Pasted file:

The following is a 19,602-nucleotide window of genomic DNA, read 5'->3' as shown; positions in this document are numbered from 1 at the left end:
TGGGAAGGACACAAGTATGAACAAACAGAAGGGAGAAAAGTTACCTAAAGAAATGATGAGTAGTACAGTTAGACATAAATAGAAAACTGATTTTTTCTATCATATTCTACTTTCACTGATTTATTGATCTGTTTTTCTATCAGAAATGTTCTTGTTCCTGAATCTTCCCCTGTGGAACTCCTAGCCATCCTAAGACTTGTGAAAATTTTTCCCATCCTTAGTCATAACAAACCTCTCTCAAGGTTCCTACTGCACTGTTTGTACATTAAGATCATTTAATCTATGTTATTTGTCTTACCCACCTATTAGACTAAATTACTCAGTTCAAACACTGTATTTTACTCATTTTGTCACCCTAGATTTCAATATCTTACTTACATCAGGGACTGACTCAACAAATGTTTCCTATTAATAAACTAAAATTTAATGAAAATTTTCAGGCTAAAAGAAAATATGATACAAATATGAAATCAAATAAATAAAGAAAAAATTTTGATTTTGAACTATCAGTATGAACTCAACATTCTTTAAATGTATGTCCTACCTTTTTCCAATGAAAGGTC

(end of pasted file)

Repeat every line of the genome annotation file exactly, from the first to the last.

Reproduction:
The following is a 19,602-nucleotide window of genomic DNA, read 5'->3' as shown; positions in this document are numbered from 1 at the left end:
TGGGAAGGACACAAGTATGAACAAACAGAAGGGAGAAAAGTTACCTAAAGAAATGATGAGTAGTACAGTTAGACATAAATAGAAAACTGATTTTTTCTATCATATTCTACTTTCACTGATTTATTGATCTGTTTTTCTATCAGAAATGTTCTTGTTCCTGAATCTTCCCCTGTGGAACTCCTAGCCATCCTAAGACTTGTGAAAATTTTTCCCATCCTTAGTCATAACAAACCTCTCTCAAGGTTCCTACTGCACTGTTTGTACATTAAGATCATTTAATCTATGTTATTTGTCTTACCCACCTATTAGACTAAATTACTCAGTTCAAACACTGTATTTTACTCATTTTGTCACCCTAGATTTCAATATCTTACTTACATCAGGGACTGACTCAACAAATGTTTCCTATTAATAAACTAAAATTTAATGAAAATTTTCAGGCTAAAAGAAAATATGATACAAATATGAAATCAAATAAATAAAGAAAAAATTTTGATTTTGAACTATCAGTATGAACTCAACATTCTTTAAATGTATGTCCTACCTTTTTCCAATGAAAGGTC